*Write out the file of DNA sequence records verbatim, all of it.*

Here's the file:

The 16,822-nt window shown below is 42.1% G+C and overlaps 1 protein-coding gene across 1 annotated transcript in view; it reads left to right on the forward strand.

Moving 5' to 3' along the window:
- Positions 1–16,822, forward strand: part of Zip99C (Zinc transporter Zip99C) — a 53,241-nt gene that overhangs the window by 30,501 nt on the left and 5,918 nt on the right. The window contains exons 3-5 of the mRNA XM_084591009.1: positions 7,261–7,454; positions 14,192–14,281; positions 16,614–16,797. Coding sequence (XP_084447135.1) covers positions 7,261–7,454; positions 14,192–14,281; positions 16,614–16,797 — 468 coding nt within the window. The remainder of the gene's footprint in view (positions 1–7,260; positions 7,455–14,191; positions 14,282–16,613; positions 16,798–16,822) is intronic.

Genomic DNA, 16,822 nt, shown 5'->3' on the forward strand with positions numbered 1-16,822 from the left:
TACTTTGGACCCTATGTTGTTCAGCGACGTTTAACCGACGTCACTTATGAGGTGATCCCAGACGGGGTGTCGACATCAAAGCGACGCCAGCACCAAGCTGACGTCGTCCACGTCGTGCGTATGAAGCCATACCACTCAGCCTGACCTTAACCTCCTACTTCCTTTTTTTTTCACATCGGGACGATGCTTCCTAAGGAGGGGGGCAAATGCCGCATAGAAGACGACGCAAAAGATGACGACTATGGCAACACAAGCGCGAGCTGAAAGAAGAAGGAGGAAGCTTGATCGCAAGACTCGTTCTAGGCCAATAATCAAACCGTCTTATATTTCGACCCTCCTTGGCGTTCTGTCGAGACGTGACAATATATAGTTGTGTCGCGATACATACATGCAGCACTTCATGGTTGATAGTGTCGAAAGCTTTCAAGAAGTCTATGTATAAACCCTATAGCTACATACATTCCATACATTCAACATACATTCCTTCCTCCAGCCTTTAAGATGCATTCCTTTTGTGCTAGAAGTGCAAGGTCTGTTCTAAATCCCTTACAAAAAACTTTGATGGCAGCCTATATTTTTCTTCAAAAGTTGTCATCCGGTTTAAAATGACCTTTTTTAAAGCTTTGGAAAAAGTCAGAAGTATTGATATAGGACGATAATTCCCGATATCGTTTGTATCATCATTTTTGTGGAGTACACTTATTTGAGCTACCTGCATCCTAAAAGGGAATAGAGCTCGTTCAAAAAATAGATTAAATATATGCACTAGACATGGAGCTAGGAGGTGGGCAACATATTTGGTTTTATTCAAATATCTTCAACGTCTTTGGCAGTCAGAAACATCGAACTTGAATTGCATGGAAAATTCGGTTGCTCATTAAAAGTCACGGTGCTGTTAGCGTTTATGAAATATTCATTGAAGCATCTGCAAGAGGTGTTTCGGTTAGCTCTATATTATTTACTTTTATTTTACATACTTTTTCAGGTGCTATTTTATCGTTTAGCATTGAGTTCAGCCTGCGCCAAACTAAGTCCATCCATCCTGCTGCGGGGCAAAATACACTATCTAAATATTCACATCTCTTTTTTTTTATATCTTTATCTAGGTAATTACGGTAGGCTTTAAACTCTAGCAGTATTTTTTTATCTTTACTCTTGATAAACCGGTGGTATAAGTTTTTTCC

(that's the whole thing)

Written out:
The 16,822-nt window shown below is 42.1% G+C and overlaps 1 protein-coding gene across 1 annotated transcript in view; it reads left to right on the forward strand.

Moving 5' to 3' along the window:
- Positions 1–16,822, forward strand: part of Zip99C (Zinc transporter Zip99C) — a 53,241-nt gene that overhangs the window by 30,501 nt on the left and 5,918 nt on the right. The window contains exons 3-5 of the mRNA XM_084591009.1: positions 7,261–7,454; positions 14,192–14,281; positions 16,614–16,797. Coding sequence (XP_084447135.1) covers positions 7,261–7,454; positions 14,192–14,281; positions 16,614–16,797 — 468 coding nt within the window. The remainder of the gene's footprint in view (positions 1–7,260; positions 7,455–14,191; positions 14,282–16,613; positions 16,798–16,822) is intronic.

Genomic DNA, 16,822 nt, shown 5'->3' on the forward strand with positions numbered 1-16,822 from the left:
TACTTTGGACCCTATGTTGTTCAGCGACGTTTAACCGACGTCACTTATGAGGTGATCCCAGACGGGGTGTCGACATCAAAGCGACGCCAGCACCAAGCTGACGTCGTCCACGTCGTGCGTATGAAGCCATACCACTCAGCCTGACCTTAACCTCCTACTTCCTTTTTTTTTCACATCGGGACGATGCTTCCTAAGGAGGGGGGCAAATGCCGCATAGAAGACGACGCAAAAGATGACGACTATGGCAACACAAGCGCGAGCTGAAAGAAGAAGGAGGAAGCTTGATCGCAAGACTCGTTCTAGGCCAATAATCAAACCGTCTTATATTTCGACCCTCCTTGGCGTTCTGTCGAGACGTGACAATATATAGTTGTGTCGCGATACATACATGCAGCACTTCATGGTTGATAGTGTCGAAAGCTTTCAAGAAGTCTATGTATAAACCCTATAGCTACATACATTCCATACATTCAACATACATTCCTTCCTCCAGCCTTTAAGATGCATTCCTTTTGTGCTAGAAGTGCAAGGTCTGTTCTAAATCCCTTACAAAAAACTTTGATGGCAGCCTATATTTTTCTTCAAAAGTTGTCATCCGGTTTAAAATGACCTTTTTTAAAGCTTTGGAAAAAGTCAGAAGTATTGATATAGGACGATAATTCCCGATATCGTTTGTATCATCATTTTTGTGGAGTACACTTATTTGAGCTACCTGCATCCTAAAAGGGAATAGAGCTCGTTCAAAAAATAGATTAAATATATGCACTAGACATGGAGCTAGGAGGTGGGCAACATATTTGGTTTTATTCAAATATCTTCAACGTCTTTGGCAGTCAGAAACATCGAACTTGAATTGCATGGAAAATTCGGTTGCTCATTAAAAGTCACGGTGCTGTTAGCGTTTATGAAATATTCATTGAAGCATCTGCAAGAGGTGTTTCGGTTAGCTCTATATTATTTACTTTTATTTTACATACTTTTTCAGGTGCTATTTTATCGTTTAGCATTGAGTTCAGCCTGCGCCAAACTAAGTCCATCCATCCTGCTGCGGGGCAAAATACACTATCTAAATATTCACATCTCTTTTTTTTTATATCTTTATCTAGGTAATTACGGTAGGCTTTAAACTCTAGCAGTATTTTTTTATCTTTACTCTTGATAAACCGGTGGTATAAGTTTTTTCC